Americans tend to think of free speech as allowing us to say just about anything we want, minus shouting "fire" in a crowded theater or threatening violence. But does that mean you have the same rights on a social network, specifically Twitter? Hey, it's not a government entity, it's a company. So does this free speech blanket apply? Years ago when the FCC still held weight, George Carlin famously recounted the "7 words you can't say on TV" - is there a similar list of things you can't say on Twitter?
Well, yes and no.
Twitter does not mediate content. It doesn't matter who you are, whether celebrity, government agency, corporation or regular Joe, the micro-blogging service does not regulate what you say. But if one of its users reports you for violating one of the site's tenets, then you may be in trouble. Twitter isn't actively seeking out misdeeds by users, but if one is reported, it actively delves in and investigates. So there are things you can't say, even though the rules aren't always enforced.
Twitter's rules outline several things users are not allowed to do or say. Impersonation, harassment and abusive behavior, and posting private information are all straight-forward policy violations. Twitter can suspend users accounts for violations of these rules. The service may also suspend accounts in response to official requests from law enforcement or government agencies. Once Twitter is notified of tweets in question, it can then withhold tweets for that specific country.
Legal issues aren't always clear, though. International jurisdictional differences often lead to complications. For example, something that would be legal to say in America could be illegal in Germany (denying the Holocaust, for example, is legal in the U.S., illegal in Germany). If German courts prosecuted or users called out that activity, Twitter could suspend the user and remove those tweets from the stream in Germany. But if the tweets were posted from a place where they were legal, like here in the U.S., Twitter won't do anything for American streams. Free speech is a country-by-country issue, not a blanket Twitter policy.
Users can also be suspended if they tweet too much over an extended period of time. There's a 1,000 tweets per day limit on updates and if a user goes over they are automatically put into "Twitter jail" for several hours (BundlePost CEO Robert Caruso says he's been kicked off Twitter hundreds of times, specifically every Friday because he breaks the limit, responding to each one of his thousands of #ff mentions). The daily update limit is further broken down into smaller limits for semi-hourly intervals. Despite rumors stating otherwise, there is no way to request a higher ceiling on postings.
When it comes right down to it, though, there are three things pretty much guaranteed to get you kicked off Twitter:
1. Child Pornography: Accounts promoting or containing updates with links to the sexual exploitation of children are permanently suspended. It doesn't get more straight-forward than this. In America, anything under 18 is off-limits, and this rule extends globally.
2. Direct Violence Threats: Specific threats of bodily harm include details of how and when an act will take place. Posts that say a person will come to a certain spot at a particular time and be injured or hurt are clear red flags. Everything from terrorism and crime to bounties and beatdowns. It's all out of bounds.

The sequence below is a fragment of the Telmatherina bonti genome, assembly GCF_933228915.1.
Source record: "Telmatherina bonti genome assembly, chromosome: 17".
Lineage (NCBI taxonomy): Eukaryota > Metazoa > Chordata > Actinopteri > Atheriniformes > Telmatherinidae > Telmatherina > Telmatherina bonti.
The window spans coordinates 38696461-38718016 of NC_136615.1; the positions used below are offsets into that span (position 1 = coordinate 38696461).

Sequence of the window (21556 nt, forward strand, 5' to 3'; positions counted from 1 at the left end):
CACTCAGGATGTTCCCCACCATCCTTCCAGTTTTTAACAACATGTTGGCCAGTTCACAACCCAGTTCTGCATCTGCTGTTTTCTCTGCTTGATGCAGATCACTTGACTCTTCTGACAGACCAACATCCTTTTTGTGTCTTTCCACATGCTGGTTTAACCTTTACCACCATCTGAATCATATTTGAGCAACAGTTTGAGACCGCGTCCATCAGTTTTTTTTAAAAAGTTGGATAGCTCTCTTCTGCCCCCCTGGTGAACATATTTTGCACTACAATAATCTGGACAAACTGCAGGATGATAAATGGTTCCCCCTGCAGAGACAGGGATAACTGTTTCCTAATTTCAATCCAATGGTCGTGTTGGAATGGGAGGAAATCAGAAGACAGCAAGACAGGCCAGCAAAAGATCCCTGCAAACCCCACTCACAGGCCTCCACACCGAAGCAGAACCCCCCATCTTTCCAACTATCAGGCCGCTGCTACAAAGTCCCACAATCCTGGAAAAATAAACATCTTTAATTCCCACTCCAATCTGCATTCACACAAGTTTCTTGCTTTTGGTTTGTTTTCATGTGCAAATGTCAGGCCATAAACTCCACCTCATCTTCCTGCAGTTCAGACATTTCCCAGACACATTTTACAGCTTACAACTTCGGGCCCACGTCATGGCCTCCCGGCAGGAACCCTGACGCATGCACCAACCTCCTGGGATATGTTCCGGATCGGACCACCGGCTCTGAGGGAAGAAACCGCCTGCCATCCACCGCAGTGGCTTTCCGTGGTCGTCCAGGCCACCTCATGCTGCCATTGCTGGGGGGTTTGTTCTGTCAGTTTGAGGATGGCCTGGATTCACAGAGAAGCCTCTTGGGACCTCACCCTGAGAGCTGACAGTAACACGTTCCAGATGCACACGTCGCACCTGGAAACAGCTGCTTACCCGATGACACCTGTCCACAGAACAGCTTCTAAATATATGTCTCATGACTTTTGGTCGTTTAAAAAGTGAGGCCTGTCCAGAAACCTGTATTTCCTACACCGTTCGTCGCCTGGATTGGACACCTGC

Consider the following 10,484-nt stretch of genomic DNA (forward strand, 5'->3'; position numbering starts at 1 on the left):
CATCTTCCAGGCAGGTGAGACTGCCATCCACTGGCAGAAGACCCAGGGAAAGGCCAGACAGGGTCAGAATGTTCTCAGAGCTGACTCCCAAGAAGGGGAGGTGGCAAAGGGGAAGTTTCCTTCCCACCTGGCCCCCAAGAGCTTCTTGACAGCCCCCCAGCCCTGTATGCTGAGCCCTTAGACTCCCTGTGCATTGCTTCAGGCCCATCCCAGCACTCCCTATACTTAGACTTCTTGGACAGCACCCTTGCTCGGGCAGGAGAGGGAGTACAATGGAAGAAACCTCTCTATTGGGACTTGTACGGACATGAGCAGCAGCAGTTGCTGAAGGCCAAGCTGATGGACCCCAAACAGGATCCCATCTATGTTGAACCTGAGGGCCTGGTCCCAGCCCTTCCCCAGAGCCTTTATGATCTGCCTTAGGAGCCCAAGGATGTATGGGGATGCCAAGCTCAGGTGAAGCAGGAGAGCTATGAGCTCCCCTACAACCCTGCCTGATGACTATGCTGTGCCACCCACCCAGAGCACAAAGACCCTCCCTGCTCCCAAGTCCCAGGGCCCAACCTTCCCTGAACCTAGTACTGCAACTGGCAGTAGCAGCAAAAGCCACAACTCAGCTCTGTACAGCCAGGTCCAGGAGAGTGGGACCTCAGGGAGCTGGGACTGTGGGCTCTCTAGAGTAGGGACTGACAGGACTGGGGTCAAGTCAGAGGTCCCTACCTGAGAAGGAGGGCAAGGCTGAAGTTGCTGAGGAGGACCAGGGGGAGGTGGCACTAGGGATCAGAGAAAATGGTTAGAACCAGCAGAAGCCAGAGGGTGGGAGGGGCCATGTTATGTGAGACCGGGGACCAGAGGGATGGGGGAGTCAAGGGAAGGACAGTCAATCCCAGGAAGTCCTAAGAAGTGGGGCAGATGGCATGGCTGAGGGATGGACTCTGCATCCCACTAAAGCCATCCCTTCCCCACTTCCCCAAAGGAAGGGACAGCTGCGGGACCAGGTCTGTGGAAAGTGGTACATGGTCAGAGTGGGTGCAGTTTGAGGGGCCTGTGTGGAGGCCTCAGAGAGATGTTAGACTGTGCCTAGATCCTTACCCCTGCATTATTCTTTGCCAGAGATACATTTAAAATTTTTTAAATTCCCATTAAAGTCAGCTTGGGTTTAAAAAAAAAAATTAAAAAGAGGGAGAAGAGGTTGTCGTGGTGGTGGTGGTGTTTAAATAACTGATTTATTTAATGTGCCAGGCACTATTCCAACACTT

3. Spam: Automated replies to people requesting follows or clicks, heavy linkage to promotional content. Sending these robot messages are one of the biggest no-nos. Fake followers are a big problem for Twitter, and many are spammers. It's unclear just how many of the 200 million tweets sent out every day come from bots, but that number is high.
How Does Twitter Catch Violators?
Twitter has no algorithim looking for specific words, no team of people trolling the site looking for violations. Instead the service relies on its 140 million users to monitor and report violations of its rules and Terms of Service.
Hey it's cheaper, and with no unified, global legal system, each country has its own interpretation of what's acceptable and unacceptable - regional legal counsels help the company mitigate cultural concerns. While algorithms exist for malware detection and phishing, the site looks to its users to determine what does and doesn't violate its terms. Every violation that is flagged is then looked at by Twitter's staff on a case-by-case basis. Most are false alarms, usually people reporting things they simply don't like or don't agree with. If Twitter does see a violation, it can suspend the account, sometimes forever.
What To Do If You Get Kicked Off?
So, what to do if you're suspended? Accounts nabbed for child exploitation are suspended permanently, without exceptions.
Accounts that aren't violating the child pornography rule are typically given abuse warnings. They may also be allowed to edit for parody, which means if an account is parodying a user or situation and is suspended (for example for impersonation), then that user has can label themselves as a parody in their bio to make it clear (here's the policy in detail). Once suspended, users are required to state that they will not break rules again before being allowed back on. Permanent suspension is incurred if they fail to do so.
Second chances are granted only for accounts temporarily suspended for minor offenses. But second chances usually don't mean just one second chance. If a violator is merely posting too much, and is put into Twitter jail, there is no cap to how many times they can be suspended and reinstated. However, if an account or user breaks major rules like implying violence or spamming and do not curtail their behavior, they will be permanently banned.
Rule of thumb: Follow the rules.